Senate Minority Leader Chuck Schumer (D-NY) spoke on the floor of the U.S. Senate on May 14th, on the subject of Puerto Rico and the disaster relief bill currently under discussion in the Senate.
“A lot of Americans are still waiting for the Senate to put politics aside and help them piece their lives back together from natural disasters last year,” Schumer began. His remarks pointed out the likelihood that these disasters owe something to climate change.
He moved on to the disaster relief bill, saying that members of his party “have maintained that it must include relief for ALL Americans affected by disasters last year, not just those Americans living in the West or Midwest or South, but also the three million American citizens living in Puerto Rico.”
Additional help for Puerto Rico has been a point of contention in discussions of disaster relief bills in the House and the Senate. Some members have held that Puerto Rico has already received enough financial support, or that enough disaster relief funding has already been allocated, even if it has not yet been received.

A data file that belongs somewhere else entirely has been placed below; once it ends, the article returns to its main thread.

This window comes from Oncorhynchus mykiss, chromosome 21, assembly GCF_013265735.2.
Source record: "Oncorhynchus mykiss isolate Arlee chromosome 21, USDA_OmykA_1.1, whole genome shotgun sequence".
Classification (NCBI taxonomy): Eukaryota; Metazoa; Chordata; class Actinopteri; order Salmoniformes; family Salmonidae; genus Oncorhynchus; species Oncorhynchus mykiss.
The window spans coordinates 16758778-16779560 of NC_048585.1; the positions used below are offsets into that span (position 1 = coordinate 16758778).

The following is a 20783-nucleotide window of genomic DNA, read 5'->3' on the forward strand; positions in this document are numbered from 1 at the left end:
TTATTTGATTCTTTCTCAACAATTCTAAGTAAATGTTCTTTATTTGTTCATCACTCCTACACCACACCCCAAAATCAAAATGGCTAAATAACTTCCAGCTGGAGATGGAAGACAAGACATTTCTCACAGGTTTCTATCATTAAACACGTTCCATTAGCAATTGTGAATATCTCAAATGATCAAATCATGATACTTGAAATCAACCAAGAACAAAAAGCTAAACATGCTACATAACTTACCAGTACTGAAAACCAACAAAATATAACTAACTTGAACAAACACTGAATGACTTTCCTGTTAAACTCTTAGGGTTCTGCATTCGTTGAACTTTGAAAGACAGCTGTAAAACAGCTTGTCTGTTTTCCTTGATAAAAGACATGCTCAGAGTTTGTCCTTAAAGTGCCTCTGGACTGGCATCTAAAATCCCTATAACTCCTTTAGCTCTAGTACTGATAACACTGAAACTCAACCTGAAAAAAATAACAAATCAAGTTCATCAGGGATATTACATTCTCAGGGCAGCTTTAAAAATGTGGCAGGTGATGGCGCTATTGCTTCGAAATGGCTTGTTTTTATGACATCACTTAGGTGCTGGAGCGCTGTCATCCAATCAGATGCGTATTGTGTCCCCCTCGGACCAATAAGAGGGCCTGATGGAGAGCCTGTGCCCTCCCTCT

There have also been suggestions that Puerto Rico has not made wise use of disaster relief funding, and that additional funds going to Puerto Rico would reduce available help for States. Some of this rhetoric has come from the White House. Senate Republicans have been working with the White House in an effort to produce a bill that will satisfy all sides of the question.
“It’s not a zero-sum game,” Schumer pointed out. “It’s not that, if you help Puerto Rico, you won’t be helping Florida or Iowa. You can help them all and that’s what Americans have always done.”
Schumer went on to say, “I am encouraged that Republicans are starting to realize that we cannot leave Puerto Rico out… [I]f Puerto Rico’s not in the package, no package will pass.”
Puerto Rico has been described as “a sticking point” for disaster relief funding.
“I hope that we can find an agreement soon, and put this unnecessary political fight behind us,” Schumer concluded, “and finally deliver relief to disaster-stricken Americans wherever they may be.”
A House disaster relief bill passed last week with bipartisan support.